The Commercial Review

The food was as delicious as it was expensive.

We were having brunch on a Sunday at Farm in Bloomington with daughter Sally and her husband Ben.

And we were talking about babies. Our babies, and their baby to be born this week.

As they detailed us on the extensive pre-baby work they had been doing, we couldn’t help but reflect back upon how clueless we had been when our own children were born.

Sally and Ben have taken serious parenting classes. They’ve made lists. They’ve consulted with experts. They have the baby’s pediatrician already lined up. For that matter, they’ve already reserved a spot for the kid at the best nearby day-care facility to be put to use after Sally goes back to work as an attorney for Indiana University.

And us?

We were not in that league.

Yes, we did take an evening class at Jay County Hospital — the old hospital, the one on Arch Street in Portland that was torn down years ago — but as I recall, most of the instruction came down to informing me that I should tell my wife to breathe.

In labor, with a couple of twins trying to make their escape from the womb into the larger world, how much help exactly would I be by telling Connie to breathe? I figured she’d do that on her own.

The “breathe” instruction mostly seemed something to give the husband to do. Even if he screwed that up, chances were pretty good that the laboring mom wouldn’t suddenly forget such a basic function.

But that was back in 1977, when our twins were born, and things were different then.

Take that hospital building, for example. The old building on Arch Street, where I had been born and all my siblings had been born, had a few shortcomings, especially when it came to childbirth.

For instance, mothers preparing to give birth were taken to the hospital’s operating rooms. There was no such thing as a birthing room.

And using the O.R. meant using the narrow operating table, which was about 18 inches wide at the most for the convenience of surgeons. And if you were a pregnant mother in labor plonked on an operating room table, that meant you had to be strapped down with a surcingle, so you wouldn’t fall off.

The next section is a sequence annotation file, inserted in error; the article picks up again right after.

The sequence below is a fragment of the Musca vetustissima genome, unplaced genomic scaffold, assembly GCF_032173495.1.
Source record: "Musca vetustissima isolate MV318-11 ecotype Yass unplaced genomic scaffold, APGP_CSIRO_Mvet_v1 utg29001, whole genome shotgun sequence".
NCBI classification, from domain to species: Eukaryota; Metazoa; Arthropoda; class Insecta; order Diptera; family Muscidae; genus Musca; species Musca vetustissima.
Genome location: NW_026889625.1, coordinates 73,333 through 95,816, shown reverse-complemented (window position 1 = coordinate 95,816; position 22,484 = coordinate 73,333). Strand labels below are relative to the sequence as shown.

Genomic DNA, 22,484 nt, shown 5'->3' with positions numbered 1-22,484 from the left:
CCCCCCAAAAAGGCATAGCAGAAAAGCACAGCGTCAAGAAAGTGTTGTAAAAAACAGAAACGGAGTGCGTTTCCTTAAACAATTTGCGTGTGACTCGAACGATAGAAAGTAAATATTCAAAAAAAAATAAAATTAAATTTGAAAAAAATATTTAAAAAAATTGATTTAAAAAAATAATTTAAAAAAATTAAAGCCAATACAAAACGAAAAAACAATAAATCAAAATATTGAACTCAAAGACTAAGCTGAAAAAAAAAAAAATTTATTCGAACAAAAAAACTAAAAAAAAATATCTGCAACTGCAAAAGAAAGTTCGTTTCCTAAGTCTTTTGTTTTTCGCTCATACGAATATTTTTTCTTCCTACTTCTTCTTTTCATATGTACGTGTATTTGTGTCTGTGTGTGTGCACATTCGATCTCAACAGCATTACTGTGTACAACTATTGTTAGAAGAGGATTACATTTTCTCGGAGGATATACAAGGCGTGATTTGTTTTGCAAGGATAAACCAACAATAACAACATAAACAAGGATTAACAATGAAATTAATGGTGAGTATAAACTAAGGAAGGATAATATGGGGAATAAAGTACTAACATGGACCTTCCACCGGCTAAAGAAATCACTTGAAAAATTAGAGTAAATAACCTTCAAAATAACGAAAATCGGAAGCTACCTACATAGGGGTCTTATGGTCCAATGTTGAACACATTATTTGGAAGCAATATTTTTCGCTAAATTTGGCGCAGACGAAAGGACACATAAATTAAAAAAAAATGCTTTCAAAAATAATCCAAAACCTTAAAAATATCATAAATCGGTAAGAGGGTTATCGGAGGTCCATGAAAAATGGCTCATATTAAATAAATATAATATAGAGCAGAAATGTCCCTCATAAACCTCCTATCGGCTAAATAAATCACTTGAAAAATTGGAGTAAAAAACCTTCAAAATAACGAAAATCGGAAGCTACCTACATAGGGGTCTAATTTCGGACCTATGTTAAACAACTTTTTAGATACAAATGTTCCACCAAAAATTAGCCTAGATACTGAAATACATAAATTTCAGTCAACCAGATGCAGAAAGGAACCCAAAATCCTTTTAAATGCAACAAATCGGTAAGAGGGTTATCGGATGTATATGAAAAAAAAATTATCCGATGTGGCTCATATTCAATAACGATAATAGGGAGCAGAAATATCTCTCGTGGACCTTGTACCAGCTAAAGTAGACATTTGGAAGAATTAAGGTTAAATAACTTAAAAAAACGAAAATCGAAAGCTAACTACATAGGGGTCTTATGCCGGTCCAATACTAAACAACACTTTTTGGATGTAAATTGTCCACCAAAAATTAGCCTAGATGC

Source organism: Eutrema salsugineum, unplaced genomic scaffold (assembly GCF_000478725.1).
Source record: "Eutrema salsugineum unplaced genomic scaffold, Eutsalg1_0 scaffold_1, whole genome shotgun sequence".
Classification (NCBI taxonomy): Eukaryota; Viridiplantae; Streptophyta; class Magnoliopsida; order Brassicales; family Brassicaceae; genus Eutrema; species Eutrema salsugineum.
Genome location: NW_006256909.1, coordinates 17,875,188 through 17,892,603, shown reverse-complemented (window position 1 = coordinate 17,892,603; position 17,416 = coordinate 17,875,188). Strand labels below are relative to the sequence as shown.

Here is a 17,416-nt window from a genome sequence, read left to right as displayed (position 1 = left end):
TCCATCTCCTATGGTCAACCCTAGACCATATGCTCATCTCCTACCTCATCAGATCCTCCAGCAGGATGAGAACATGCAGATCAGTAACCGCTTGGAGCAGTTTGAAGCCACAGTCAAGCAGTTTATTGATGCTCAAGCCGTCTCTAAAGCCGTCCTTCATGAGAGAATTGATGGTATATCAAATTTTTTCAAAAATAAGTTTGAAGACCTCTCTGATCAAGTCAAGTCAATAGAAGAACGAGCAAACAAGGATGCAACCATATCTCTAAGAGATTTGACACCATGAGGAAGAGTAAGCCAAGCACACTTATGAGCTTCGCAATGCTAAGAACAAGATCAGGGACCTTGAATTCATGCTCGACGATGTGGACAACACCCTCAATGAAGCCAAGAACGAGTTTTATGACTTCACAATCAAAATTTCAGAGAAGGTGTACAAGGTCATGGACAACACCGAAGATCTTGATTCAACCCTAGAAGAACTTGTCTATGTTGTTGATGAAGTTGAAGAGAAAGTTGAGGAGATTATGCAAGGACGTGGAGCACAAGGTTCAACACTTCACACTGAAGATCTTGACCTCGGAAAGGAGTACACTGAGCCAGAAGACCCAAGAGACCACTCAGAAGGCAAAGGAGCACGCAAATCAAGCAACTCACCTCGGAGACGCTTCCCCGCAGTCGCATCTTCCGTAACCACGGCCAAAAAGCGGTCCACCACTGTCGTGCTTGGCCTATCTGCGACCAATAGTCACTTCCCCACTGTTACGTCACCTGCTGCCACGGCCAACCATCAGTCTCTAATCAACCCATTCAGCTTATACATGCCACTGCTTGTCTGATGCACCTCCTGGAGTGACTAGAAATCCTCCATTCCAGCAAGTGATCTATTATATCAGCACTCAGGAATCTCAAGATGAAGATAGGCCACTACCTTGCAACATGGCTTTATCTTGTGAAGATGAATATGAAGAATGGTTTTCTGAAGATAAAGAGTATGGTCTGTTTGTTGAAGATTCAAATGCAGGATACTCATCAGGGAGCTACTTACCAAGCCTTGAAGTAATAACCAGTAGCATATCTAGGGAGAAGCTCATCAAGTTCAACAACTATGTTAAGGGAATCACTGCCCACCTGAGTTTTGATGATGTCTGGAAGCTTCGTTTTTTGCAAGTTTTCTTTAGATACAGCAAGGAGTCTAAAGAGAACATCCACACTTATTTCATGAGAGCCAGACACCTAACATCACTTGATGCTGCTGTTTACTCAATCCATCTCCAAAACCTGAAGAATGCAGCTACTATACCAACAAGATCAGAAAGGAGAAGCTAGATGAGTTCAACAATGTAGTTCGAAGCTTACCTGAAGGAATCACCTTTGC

The room was also cold. Very cold. Surgeons are used to wearing multiple layers of clothing to make sure the sterile field around the patient is protected. That means, for the doctors’ comfort, the room is cold.

But for moms, it was an icebox.

And then there were the drugs.

During the 1940s through the 1960s, standard procedure was to give an expectant mother a dose of scopolamine, which essentially knocked her out. She’d wake up with a new baby and next to no memory of the birthing experience.

By the late 1970s, that was starting to change. Even in Jay County, there was talk of natural childbirth. And expectant mothers were much more informed than their parents had been.

Just the same, that transition carried its own complications.

When we checked into the hospital on the cusp of the birth of our twins, Connie told the nurse that she didn’t want to be drugged with scopolamine. But when there was a shift change while she was in labor, that somehow was translated into giving her no pain-killers at all.

She survived. The twins flourished.

But as we shared these stories with Sally and Ben over that brunch in Bloomington, we felt like pioneers. No, we hadn’t had to hitch up the mules to take a wagon to the hospital. No, Connie hadn’t had to grit her teeth on a strip of rawhide to try to control the pain.

But it was clearly a different world.